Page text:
Sadly we all have to cope with the death of a loved one at some point, and it can be a very difficult time, to say the least. We make it our mission to lift the burden of the will and the probate from your shoulders, and handle every aspect of that process – thoughtfully, sympathetically, and diligently.
We tie up all the loose ends; obtaining valuations of the different components of the estate, and agreeing the best position for you so far as any taxation liability is concerned.
Despite much publicity over this issue in recent times, people often pass away without having drawn up a will, or have a poorly-drafted or incomplete will. This creates severe difficulties for family and friends – just at the point where they are bereaved – and in all too many cases more inheritance tax has to be paid than would have been the case if simple and inexpensive action had been taken.
Having agreed the tax liability, we will apply for the Grant of Probate (or Letters of Administration in the event that there is no Will) and with that authority in place we will gather in the assets of the estate and administer them according to the Will or the intestacy laws, as the case may be.
Probate is the legal process of administering the estate of a deceased person, resolving all claims and distributing the deceased person’s property under a will. Where the deceased has left a correctly drawn-up will we will handle probate on the beneficiaries’ behalf, ensuring the legal validity of the will and the smooth distribution of assets to the beneficiaries.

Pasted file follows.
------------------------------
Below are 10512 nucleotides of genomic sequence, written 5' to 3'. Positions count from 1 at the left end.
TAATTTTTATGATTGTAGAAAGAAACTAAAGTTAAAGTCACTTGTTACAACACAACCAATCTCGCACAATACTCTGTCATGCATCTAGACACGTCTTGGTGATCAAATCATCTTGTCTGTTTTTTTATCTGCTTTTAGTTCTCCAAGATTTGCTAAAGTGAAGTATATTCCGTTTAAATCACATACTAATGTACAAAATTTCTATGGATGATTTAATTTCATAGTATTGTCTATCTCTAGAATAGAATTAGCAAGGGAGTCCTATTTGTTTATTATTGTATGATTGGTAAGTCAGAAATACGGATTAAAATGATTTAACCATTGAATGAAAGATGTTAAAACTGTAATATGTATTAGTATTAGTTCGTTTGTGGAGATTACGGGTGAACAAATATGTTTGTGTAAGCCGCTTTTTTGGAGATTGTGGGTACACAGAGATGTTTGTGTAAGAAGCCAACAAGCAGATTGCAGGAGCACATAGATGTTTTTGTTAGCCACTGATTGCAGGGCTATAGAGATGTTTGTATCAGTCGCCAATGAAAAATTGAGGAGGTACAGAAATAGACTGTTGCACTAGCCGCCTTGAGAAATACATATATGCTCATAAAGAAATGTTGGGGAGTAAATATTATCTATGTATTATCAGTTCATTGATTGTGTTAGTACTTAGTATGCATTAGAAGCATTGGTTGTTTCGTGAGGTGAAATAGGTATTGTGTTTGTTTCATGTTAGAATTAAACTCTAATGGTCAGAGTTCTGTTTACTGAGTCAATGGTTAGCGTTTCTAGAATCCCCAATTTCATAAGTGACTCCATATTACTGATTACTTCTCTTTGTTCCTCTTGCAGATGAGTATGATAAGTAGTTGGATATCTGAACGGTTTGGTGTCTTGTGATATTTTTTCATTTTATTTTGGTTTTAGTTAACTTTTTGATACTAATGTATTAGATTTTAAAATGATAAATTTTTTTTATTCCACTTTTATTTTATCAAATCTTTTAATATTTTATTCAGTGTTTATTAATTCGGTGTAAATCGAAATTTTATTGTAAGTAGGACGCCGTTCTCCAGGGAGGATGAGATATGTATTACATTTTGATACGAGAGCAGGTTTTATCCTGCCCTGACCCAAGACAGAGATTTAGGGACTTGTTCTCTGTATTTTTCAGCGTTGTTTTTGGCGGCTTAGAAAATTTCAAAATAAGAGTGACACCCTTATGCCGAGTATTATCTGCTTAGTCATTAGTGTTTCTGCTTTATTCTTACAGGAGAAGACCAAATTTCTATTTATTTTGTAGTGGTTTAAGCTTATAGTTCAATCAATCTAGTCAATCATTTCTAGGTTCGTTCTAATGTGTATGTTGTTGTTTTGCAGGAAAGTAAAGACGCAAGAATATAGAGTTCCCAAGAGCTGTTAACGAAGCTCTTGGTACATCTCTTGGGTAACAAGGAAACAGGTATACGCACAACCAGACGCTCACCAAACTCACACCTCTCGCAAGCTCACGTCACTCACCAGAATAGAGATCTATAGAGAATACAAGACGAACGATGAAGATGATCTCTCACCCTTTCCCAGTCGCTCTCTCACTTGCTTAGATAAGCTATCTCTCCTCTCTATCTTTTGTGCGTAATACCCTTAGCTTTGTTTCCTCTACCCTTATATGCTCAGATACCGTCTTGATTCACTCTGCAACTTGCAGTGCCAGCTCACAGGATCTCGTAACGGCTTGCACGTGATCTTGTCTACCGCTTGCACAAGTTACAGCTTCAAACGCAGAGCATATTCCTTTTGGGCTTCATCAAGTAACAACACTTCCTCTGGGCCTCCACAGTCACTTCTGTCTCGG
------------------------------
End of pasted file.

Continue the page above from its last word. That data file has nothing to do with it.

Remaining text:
Under certain circumstances it is possible that a will can be challenged after death, and a contentious probate claim is initiated, whereby and individual or individuals challenge the contents if the will. This often relates to the mental state of the testator (the person who made the will) when it was drawn up, or allegations of unfair influence or even forgery. Avery Emerson has many years of experience in this area and can both advise and take action on your behalf if you find yourself in such a position.
Going back a step, everyone should have a will, no matter or how large their estate. It not only identifies (and can reduce) the amount of Inheritance Tax payable, but it avoids uncertainty and distress for your bereaved relatives. The process is quick and straight forward, and often very affordable indeed. Our staff will be only too pleased to advise, to offer assistance so far as your planning is concerned, and to draw up a legally-correct will to protect your loved ones and explain in very simple language the do’s and don’ts of making a will and probate planning.